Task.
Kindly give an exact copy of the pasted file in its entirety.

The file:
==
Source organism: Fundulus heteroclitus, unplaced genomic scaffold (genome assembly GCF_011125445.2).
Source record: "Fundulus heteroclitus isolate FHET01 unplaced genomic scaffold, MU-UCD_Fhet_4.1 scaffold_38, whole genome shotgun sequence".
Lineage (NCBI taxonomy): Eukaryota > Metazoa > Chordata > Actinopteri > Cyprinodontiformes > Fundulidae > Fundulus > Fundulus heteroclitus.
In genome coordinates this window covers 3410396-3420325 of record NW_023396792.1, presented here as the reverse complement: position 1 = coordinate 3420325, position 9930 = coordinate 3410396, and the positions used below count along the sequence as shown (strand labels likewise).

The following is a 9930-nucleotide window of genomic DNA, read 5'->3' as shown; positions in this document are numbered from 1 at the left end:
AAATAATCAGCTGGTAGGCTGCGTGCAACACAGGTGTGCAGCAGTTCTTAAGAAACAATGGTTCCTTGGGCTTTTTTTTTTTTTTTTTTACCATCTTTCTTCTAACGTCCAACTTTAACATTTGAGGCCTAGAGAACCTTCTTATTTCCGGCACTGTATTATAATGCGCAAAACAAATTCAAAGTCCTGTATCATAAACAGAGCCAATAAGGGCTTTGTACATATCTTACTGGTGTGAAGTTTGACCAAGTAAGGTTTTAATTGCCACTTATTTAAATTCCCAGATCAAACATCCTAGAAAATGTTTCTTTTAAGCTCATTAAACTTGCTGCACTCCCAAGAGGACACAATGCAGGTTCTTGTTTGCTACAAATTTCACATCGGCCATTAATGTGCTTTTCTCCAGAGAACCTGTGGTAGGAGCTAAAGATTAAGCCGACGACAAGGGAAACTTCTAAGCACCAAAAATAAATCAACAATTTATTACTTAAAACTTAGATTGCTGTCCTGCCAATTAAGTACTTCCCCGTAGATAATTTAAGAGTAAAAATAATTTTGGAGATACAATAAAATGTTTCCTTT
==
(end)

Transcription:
Source organism: Fundulus heteroclitus, unplaced genomic scaffold (genome assembly GCF_011125445.2).
Source record: "Fundulus heteroclitus isolate FHET01 unplaced genomic scaffold, MU-UCD_Fhet_4.1 scaffold_38, whole genome shotgun sequence".
Lineage (NCBI taxonomy): Eukaryota > Metazoa > Chordata > Actinopteri > Cyprinodontiformes > Fundulidae > Fundulus > Fundulus heteroclitus.
In genome coordinates this window covers 3410396-3420325 of record NW_023396792.1, presented here as the reverse complement: position 1 = coordinate 3420325, position 9930 = coordinate 3410396, and the positions used below count along the sequence as shown (strand labels likewise).

The following is a 9930-nucleotide window of genomic DNA, read 5'->3' as shown; positions in this document are numbered from 1 at the left end:
AAATAATCAGCTGGTAGGCTGCGTGCAACACAGGTGTGCAGCAGTTCTTAAGAAACAATGGTTCCTTGGGCTTTTTTTTTTTTTTTTTTACCATCTTTCTTCTAACGTCCAACTTTAACATTTGAGGCCTAGAGAACCTTCTTATTTCCGGCACTGTATTATAATGCGCAAAACAAATTCAAAGTCCTGTATCATAAACAGAGCCAATAAGGGCTTTGTACATATCTTACTGGTGTGAAGTTTGACCAAGTAAGGTTTTAATTGCCACTTATTTAAATTCCCAGATCAAACATCCTAGAAAATGTTTCTTTTAAGCTCATTAAACTTGCTGCACTCCCAAGAGGACACAATGCAGGTTCTTGTTTGCTACAAATTTCACATCGGCCATTAATGTGCTTTTCTCCAGAGAACCTGTGGTAGGAGCTAAAGATTAAGCCGACGACAAGGGAAACTTCTAAGCACCAAAAATAAATCAACAATTTATTACTTAAAACTTAGATTGCTGTCCTGCCAATTAAGTACTTCCCCGTAGATAATTTAAGAGTAAAAATAATTTTGGAGATACAATAAAATGTTTCCTTT